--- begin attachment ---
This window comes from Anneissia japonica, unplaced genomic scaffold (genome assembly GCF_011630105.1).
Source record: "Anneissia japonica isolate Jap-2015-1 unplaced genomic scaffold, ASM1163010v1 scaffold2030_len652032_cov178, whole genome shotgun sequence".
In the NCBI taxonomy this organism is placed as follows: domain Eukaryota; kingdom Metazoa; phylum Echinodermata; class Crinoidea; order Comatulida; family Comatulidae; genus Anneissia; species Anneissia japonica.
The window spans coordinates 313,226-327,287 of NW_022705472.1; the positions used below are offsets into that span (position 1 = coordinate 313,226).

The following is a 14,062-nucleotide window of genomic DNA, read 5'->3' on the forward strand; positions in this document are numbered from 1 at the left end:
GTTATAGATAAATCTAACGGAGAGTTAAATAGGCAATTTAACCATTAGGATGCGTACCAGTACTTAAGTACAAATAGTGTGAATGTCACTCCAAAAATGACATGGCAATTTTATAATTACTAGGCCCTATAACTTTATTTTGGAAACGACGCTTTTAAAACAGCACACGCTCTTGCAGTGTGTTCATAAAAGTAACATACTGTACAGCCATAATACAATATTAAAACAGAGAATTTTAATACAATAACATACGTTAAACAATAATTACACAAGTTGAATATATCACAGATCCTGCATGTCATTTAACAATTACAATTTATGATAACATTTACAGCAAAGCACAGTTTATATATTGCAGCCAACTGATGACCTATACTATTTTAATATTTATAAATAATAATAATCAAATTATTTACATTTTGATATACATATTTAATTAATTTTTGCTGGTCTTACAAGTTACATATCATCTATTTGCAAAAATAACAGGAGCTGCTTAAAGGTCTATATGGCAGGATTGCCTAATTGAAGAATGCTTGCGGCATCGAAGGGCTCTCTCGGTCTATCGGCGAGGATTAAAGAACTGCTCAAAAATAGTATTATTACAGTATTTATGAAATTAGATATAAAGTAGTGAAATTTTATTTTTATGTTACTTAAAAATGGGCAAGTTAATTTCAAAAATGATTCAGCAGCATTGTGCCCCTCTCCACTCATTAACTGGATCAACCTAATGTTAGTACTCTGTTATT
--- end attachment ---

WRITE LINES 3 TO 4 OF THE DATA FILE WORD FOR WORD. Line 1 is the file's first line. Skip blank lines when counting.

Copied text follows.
In the NCBI taxonomy this organism is placed as follows: domain Eukaryota; kingdom Metazoa; phylum Echinodermata; class Crinoidea; order Comatulida; family Comatulidae; genus Anneissia; species Anneissia japonica.
The window spans coordinates 313,226-327,287 of NW_022705472.1; the positions used below are offsets into that span (position 1 = coordinate 313,226).